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Michael Thomsen Blog

Michael Thomsen's blog about phytotherapy (herbal medicine), nutrition, how to improve your healthspan and longevity.

Herbal Medicine Week - Grind your own rosemary

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We used to add sprigs of rosemary to our roast vegetables. However, the sprigs are quite woody and you either have to remove the sprigs or, if you want to eat the rosemary, remove the leaves from the woody bits. A few years ago we started to use a spice grinder to grind our own rosemary. I don't know why we didn't do it earlier because the quality of the rosemary powder is phenomenal! This is what we do now:

Pick and dry the rosemary sprigs

Pick the rosemary wherever you can find it. We get ours from the local church yard or from friends. Hang it upside down. I just have an elastic band around the base and hook it next to our messy pot hanger in the kitchen.

Remove the leaves
When the leaves are falling off and making a mess, it is time to take the sprigs down and remove the leaves from the

Remove the leaves
When the leaves are falling off and making a mess, it is time to take the sprigs down and remove the leaves from the woody bits.


Collect the leaves in a bowl
Remove any woody bits and add the leaves to a spice grinder (we use the Breville spice grinder).


Collect the leaves in a bowl and grind them
Remove any woody bits and add the leaves to a spice grinder (we use the Breville spice grinder). Grind until it is a fine powder.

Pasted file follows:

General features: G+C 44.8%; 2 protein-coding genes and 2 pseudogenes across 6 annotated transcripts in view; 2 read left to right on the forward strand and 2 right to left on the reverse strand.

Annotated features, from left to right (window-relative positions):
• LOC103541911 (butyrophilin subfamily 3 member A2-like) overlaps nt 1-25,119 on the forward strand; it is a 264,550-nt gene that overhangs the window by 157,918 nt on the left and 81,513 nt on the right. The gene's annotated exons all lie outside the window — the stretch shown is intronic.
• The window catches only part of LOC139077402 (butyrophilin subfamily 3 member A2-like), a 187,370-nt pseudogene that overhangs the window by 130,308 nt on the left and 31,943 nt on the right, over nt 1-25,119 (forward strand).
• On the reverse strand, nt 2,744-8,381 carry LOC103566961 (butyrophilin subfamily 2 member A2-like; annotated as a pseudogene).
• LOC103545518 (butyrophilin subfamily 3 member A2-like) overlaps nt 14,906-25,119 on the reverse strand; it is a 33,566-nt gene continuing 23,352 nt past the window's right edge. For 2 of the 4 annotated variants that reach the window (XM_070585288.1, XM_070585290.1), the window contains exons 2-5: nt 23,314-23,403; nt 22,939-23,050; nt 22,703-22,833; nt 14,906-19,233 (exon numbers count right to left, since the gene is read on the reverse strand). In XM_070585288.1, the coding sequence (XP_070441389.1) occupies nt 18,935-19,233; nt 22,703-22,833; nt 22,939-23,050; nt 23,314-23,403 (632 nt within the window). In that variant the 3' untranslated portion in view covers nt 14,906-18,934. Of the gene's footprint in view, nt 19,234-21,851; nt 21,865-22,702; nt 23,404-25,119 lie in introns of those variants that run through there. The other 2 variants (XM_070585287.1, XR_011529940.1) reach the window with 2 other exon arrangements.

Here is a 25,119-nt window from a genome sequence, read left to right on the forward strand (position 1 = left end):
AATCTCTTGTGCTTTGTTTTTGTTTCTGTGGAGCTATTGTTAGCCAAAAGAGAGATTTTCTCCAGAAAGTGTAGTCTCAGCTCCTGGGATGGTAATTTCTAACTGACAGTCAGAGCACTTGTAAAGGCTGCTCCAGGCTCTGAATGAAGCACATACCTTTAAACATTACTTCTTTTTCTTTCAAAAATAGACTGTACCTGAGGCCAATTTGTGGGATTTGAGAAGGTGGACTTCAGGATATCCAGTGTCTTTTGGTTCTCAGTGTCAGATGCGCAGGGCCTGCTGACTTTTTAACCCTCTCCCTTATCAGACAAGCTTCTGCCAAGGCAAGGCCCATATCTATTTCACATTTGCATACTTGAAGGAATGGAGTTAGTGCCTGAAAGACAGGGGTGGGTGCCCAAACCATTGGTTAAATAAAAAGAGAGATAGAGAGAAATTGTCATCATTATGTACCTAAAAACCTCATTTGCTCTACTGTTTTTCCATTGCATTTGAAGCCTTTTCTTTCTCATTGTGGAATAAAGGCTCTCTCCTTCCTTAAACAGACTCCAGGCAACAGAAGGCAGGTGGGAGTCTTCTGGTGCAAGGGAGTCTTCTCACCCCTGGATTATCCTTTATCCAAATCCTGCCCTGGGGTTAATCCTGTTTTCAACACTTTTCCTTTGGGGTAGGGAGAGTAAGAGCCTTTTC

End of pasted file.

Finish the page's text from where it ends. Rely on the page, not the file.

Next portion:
Bottle the rosemary
It will last for several months and the aroma will be just incredible.

Springle on your roast vegetables or meat and the flavour will be something else. You will never be able to go back to adding woody sprigs or, heaven forbids, store purchased rosemary powder!

Just my little tip for Herbal Medicine Week 2021!

#HerbalMedicineWeek
#NHAA #Naturopathy 

#WesternHerbalMedicine 

#PhytotherapyDeskReference


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Thursday, 07 July 2022

Book Review: Phytotherapy Desk Reference

PDR5Reviewed by  Mim Beim

My original copy of Michael Thomsen’s Phytotherapy Desk Reference is herb-stained and dog-eared. So it was with much excitement that I received the latest edition of this little gem.

The book, as with the previous editions, has been designed not as an exhaustive materia medica but rather as a desk reference for the busy herbalist. It contains short, precise descriptions of 236 of the most commonly used herbs in Australia and New Zealand.

Read more...

The extensively revised and updated 5th edition of the Phytotherapy Desk Reference

Phytotherapy Desk Reference 5th Edition ISBN: 978-0-646-82443-7 Soft-cover, spiral bound. 200 pages. 233 Monographs.